And we haven't even talked about the countless parents who have named their baby girls Elsa or Anna, or how almost every snowman recently built somewhat resembles Olaf. And oh, reindeers are back in style. (Thanks Sven!)
So why hasn't the appeal waned after all these years? How did an inspired take on Hans Christian Andersen’s The Snow Queen become a generation-defining pop culture touchstone? Is it the magic of the music or simply the genius of Disney’s over-achieving merchandising department?
Let's start with the fundamentals – it's successful because it's subversive. The utter joy of Frozen is that it behaves like a classic fairytale but then bends all the rules.
One of the key reasons why it's not just another animated Disney princess movie franchise is the strength of its writing, which carried consistently and powerfully through from the first movie to the sequel.
It’s been praised by both critics and movie-goers alike for its finely-tuned characterisation, broad comedic appeal to both young and old, and a perfectly positioned narrative arc that ends with – surprise surprise – sisterly devotion not archetypal romance.
Sure, the classic hero’s journey is the same story you’ve heard before, but it’s the twists in what is seemingly the perfectly packaged all-too-familiar song-and-dance Disney prototype that is the source of the world’s long-lasting obsession with Frozen.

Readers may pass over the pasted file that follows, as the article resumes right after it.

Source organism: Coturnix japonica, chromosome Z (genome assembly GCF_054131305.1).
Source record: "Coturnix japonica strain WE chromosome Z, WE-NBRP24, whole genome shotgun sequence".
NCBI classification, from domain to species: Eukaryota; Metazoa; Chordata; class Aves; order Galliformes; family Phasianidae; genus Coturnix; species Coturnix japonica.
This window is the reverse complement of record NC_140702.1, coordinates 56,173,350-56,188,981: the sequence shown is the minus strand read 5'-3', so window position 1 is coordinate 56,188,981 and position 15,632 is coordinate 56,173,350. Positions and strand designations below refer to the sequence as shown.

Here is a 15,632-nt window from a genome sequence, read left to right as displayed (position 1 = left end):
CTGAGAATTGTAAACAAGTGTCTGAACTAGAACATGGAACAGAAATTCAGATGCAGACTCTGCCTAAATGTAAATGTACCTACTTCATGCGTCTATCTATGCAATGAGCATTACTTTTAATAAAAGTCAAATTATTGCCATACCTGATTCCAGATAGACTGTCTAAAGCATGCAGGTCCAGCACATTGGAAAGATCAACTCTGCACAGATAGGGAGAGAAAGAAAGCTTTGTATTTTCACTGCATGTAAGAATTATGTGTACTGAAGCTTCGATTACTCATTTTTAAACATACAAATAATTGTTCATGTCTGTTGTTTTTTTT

Who else cheered when Elsa, originally looked upon as the film’s "villain", turned out to be the heroine of the story? It’s skilful and wily artful feminism at its best.
Elsa was all about independence and self-belief. About embracing her oddness and not caring about how different she was from society’s norms. She became the unassuming champion for all little kids everywhere who felt like they didn’t fit. After all, “the cold never bothered her anyway”.
Now add in the fact that Elsa was one of two Disney princesses in the same movie – something that had never been explored before. Better yet, they both didn’t fit any stereotypical mould – it was feisty younger princess Anna who ends up doing the rescuing.
Who needs the help of rugged and buffed outdoorsmen or handsome seemingly-good-but-actually-dastardly princes to do the job that an enterprising, determined young female obviously can do herself?
Indeed, there are many progressive elements (or perhaps Easter eggs?) littered throughout both Frozen movies, to a point where the hashtag #GiveElsaAGirlfirend trended.
Could all these constant deep-dive debates and controversial discussions on fan forums have contributed to the franchise’s insane popularity, enduring legacy and overall sales in an era of social media and equal rights campaigns? A hundred per cent.